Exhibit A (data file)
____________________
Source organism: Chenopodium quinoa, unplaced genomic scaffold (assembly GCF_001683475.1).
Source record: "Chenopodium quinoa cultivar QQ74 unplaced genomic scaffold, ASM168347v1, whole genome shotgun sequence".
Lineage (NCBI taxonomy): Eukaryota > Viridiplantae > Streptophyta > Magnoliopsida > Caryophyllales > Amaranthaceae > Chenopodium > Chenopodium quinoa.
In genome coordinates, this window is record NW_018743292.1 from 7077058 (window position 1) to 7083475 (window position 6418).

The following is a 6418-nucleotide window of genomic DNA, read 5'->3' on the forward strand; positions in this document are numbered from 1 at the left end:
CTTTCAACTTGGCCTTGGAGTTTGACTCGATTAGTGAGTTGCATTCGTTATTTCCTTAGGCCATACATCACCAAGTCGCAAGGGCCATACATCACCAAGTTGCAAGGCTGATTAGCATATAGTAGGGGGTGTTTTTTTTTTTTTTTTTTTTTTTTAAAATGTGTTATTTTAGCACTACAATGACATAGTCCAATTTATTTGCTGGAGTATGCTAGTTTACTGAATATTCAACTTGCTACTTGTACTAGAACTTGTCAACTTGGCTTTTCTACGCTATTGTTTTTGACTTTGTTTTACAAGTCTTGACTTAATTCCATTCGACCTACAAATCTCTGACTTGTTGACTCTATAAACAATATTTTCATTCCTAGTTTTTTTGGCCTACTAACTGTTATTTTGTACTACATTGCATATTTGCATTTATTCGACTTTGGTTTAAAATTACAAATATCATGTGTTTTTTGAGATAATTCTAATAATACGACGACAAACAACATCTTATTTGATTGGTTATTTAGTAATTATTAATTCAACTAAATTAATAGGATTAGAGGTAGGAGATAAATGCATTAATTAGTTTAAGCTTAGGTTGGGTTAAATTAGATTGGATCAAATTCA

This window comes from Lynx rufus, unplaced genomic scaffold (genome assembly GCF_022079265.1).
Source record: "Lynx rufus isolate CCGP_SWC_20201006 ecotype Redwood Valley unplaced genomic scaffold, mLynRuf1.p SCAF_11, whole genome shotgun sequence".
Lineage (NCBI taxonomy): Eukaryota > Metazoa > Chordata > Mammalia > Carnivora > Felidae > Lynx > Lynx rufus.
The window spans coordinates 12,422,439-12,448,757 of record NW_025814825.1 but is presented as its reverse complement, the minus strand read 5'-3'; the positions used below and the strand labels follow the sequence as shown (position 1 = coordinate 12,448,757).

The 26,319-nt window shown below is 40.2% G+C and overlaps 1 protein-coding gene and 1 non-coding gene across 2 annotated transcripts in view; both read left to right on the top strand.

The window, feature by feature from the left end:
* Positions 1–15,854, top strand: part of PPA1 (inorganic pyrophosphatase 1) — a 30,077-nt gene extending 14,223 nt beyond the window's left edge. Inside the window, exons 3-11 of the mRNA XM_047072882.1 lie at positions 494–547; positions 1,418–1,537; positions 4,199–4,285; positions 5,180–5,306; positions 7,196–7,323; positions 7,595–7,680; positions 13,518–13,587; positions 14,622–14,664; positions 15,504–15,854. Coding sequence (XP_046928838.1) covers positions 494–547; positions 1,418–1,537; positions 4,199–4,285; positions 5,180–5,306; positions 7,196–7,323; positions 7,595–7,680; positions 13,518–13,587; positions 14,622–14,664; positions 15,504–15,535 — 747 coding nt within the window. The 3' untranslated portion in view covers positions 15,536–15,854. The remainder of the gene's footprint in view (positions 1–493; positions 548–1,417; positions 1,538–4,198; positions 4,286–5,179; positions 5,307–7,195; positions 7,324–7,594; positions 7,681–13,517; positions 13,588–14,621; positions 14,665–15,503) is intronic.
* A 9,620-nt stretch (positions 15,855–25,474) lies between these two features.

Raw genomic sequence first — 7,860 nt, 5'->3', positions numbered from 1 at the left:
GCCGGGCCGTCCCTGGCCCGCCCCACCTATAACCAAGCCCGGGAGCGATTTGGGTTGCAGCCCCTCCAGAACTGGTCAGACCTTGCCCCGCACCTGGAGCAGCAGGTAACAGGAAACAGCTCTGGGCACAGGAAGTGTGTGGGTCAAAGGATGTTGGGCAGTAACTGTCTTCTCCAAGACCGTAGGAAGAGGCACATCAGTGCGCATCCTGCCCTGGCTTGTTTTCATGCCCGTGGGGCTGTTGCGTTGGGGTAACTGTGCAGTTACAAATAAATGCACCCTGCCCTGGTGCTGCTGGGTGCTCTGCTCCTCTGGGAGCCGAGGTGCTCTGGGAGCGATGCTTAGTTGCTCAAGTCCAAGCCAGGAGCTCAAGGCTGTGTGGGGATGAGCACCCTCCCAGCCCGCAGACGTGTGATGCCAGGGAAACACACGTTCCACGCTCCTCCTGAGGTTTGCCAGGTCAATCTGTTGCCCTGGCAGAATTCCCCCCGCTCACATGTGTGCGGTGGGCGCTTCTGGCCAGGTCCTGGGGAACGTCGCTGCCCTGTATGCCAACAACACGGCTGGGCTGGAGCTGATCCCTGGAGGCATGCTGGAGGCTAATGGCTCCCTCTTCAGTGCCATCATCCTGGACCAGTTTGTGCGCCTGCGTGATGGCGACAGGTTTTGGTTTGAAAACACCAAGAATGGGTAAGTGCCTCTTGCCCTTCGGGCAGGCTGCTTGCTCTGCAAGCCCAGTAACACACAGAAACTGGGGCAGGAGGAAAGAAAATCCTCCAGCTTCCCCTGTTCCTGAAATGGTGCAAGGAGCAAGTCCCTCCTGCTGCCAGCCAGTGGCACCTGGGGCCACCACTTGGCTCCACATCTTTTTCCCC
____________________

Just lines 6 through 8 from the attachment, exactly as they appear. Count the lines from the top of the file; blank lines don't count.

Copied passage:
CTTTCAACTTGGCCTTGGAGTTTGACTCGATTAGTGAGTTGCATTCGTTATTTCCTTAGGCCATACATCACCAAGTCGCAAGGGCCATACATCACCAAGTTGCAAGGCTGATTAGCATATAGTAGGGGGTGTTTTTTTTTTTTTTTTTTTTTTTTAAAATGTGTTATTTTAGCACTACAATGACATAGTCCAATTTATTTGCTGGAGTATGCTAGTTTACTGAATATTCAACTTGCTACTTGTACTAGAACTTGTCAACTTGGCTTTTCTACGCTATTGTTTTTGACTTTGTTTTACAAGTCTTGACTTAATTCCATTCGACCTACAAATCTCTGACTTGTTGACTCTATAAACAATATTTTCATTCCTAGTTTTTTTGGCCTACTAACTGTTATTTTGTACTACATTGCATATTTGCATTTATTCGACTTTGGTTTAAAATTACAAATATCATGTGTTTTTTGAGATAATTCTAATAATACGACGACAAACAACATCTTATTTGATTGGTTATTTAGTAATTATTAATTCAACTAAATTAATAGGATTAGAGGTAGGAGATAAATGCATTAATTAGTTTAAGCTTAGGTTGGGTTAAATTAGATTGGATCAAATTCA

This window comes from Lynx rufus, unplaced genomic scaffold (genome assembly GCF_022079265.1).
Source record: "Lynx rufus isolate CCGP_SWC_20201006 ecotype Redwood Valley unplaced genomic scaffold, mLynRuf1.p SCAF_11, whole genome shotgun sequence".